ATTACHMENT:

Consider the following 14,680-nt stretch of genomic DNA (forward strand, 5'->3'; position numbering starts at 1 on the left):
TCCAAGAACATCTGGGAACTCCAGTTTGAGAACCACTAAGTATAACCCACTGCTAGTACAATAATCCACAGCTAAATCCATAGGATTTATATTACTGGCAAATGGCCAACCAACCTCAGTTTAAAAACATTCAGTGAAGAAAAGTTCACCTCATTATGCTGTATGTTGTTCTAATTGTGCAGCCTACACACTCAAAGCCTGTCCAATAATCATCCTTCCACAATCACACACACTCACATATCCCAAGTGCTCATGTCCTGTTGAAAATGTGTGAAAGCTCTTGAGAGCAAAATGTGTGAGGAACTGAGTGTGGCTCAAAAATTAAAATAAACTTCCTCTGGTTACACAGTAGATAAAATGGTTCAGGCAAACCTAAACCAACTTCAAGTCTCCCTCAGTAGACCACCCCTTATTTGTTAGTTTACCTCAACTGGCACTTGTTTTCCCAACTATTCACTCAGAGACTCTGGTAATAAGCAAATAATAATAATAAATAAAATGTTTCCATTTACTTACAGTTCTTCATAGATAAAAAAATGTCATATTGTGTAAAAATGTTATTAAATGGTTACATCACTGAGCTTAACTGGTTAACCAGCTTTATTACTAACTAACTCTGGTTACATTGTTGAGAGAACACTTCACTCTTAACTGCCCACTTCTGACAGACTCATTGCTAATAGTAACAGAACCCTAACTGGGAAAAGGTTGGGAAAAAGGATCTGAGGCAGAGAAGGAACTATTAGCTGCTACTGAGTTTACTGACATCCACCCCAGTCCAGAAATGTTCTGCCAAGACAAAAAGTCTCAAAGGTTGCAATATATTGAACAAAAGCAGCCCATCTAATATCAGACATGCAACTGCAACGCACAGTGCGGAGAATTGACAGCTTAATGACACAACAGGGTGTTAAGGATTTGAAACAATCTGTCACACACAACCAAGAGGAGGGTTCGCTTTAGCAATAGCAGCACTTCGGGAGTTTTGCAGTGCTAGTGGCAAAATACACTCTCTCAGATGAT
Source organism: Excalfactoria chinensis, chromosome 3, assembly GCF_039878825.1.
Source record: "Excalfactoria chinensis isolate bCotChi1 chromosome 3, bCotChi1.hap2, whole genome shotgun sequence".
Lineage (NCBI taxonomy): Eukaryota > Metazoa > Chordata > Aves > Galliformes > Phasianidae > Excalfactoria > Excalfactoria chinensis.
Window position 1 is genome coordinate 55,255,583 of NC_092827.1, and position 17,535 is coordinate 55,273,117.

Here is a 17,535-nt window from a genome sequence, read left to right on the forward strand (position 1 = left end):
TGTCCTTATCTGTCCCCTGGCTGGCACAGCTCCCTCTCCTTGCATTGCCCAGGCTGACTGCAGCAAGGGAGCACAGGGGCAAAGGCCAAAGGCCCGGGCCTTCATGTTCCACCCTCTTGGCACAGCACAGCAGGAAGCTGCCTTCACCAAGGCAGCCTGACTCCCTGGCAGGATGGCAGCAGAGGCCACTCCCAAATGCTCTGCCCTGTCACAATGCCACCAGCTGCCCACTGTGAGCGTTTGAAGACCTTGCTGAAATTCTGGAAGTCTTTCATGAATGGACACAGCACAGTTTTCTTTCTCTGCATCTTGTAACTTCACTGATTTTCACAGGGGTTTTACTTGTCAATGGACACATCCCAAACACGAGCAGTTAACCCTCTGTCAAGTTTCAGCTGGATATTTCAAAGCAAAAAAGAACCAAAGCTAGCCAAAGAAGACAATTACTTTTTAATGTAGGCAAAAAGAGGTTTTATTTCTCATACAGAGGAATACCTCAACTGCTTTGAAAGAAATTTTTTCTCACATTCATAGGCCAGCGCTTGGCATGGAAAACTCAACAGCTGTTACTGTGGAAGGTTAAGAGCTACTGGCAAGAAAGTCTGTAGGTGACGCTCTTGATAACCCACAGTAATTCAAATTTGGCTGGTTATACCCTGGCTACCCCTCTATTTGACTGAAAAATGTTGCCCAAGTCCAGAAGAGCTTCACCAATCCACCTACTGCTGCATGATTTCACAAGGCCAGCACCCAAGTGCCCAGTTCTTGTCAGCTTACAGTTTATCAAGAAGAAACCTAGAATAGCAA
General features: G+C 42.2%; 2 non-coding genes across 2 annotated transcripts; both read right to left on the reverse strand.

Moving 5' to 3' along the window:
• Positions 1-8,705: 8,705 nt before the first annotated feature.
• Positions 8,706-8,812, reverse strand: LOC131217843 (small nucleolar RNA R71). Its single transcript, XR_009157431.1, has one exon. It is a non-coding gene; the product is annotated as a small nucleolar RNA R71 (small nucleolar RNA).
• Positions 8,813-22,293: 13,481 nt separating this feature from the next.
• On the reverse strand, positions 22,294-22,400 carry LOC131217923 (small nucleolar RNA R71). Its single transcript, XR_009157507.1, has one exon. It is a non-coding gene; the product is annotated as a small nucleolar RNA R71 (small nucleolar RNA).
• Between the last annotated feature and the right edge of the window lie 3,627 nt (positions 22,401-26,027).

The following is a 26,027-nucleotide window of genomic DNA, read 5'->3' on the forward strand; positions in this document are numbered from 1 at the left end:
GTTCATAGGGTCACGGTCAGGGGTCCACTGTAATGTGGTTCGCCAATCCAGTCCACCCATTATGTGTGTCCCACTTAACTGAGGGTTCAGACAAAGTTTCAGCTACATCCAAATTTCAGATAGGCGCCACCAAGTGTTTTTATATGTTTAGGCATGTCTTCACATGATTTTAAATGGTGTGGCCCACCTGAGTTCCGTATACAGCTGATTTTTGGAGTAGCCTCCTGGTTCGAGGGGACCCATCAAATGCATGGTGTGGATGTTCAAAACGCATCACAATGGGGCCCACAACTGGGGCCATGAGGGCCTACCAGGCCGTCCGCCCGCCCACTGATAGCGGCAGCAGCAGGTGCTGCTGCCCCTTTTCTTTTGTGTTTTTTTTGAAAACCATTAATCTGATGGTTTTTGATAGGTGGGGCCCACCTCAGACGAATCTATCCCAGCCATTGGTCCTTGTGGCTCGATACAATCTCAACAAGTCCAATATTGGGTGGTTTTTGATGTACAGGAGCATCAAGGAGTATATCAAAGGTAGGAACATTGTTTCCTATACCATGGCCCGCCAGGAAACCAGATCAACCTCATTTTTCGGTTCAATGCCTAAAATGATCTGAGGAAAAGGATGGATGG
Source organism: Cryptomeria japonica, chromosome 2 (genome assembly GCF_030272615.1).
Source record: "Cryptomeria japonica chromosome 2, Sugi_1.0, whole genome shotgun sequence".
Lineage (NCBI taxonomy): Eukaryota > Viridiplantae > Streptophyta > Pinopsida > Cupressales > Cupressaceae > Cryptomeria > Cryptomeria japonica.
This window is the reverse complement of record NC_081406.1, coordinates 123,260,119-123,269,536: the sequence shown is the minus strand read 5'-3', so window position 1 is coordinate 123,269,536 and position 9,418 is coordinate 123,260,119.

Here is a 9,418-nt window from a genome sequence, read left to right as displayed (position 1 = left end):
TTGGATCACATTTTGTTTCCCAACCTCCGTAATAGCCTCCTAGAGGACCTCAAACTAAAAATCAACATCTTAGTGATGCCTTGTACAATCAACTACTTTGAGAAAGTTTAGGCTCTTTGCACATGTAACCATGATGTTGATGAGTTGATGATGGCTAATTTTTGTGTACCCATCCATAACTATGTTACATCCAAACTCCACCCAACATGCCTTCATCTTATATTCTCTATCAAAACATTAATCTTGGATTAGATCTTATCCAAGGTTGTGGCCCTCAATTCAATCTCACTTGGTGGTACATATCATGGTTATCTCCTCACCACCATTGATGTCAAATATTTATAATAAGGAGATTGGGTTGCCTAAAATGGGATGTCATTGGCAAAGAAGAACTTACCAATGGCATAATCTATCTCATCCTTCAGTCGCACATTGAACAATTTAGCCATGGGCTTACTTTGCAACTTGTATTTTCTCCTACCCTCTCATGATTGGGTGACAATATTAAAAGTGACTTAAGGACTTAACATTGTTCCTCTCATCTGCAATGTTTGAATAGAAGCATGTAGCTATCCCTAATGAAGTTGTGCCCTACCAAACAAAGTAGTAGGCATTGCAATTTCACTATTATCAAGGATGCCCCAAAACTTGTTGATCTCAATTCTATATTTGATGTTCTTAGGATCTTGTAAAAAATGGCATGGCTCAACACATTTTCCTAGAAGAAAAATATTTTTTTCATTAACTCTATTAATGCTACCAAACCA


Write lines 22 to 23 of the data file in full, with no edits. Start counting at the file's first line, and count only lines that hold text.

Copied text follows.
Here is a 9,418-nt window from a genome sequence, read left to right as displayed (position 1 = left end):
TTGGATCACATTTTGTTTCCCAACCTCCGTAATAGCCTCCTAGAGGACCTCAAACTAAAAATCAACATCTTAGTGATGCCTTGTACAATCAACTACTTTGAGAAAGTTTAGGCTCTTTGCACATGTAACCATGATGTTGATGAGTTGATGATGGCTAATTTTTGTGTACCCATCCATAACTATGTTACATCCAAACTCCACCCAACATGCCTTCATCTTATATTCTCTATCAAAACATTAATCTTGGATTAGATCTTATCCAAGGTTGTGGCCCTCAATTCAATCTCACTTGGTGGTACATATCATGGTTATCTCCTCACCACCATTGATGTCAAATATTTATAATAAGGAGATTGGGTTGCCTAAAATGGGATGTCATTGGCAAAGAAGAACTTACCAATGGCATAATCTATCTCATCCTTCAGTCGCACATTGAACAATTTAGCCATGGGCTTACTTTGCAACTTGTATTTTCTCCTACCCTCTCATGATTGGGTGACAATATTAAAAGTGACTTAAGGACTTAACATTGTTCCTCTCATCTGCAATGTTTGAATAGAAGCATGTAGCTATCCCTAATGAAGTTGTGCCCTACCAAACAAAGTAGTAGGCATTGCAATTTCACTATTATCAAGGATGCCCCAAAACTTGTTGATCTCAATTCTATATTTGATGTTCTTAGGATCTTGTAAAAAATGGCATGGCTCAACACATTTTCCTAGAAGAAAAATATTTTTTTCATTAACTCTATTAATGCTACCAAACCA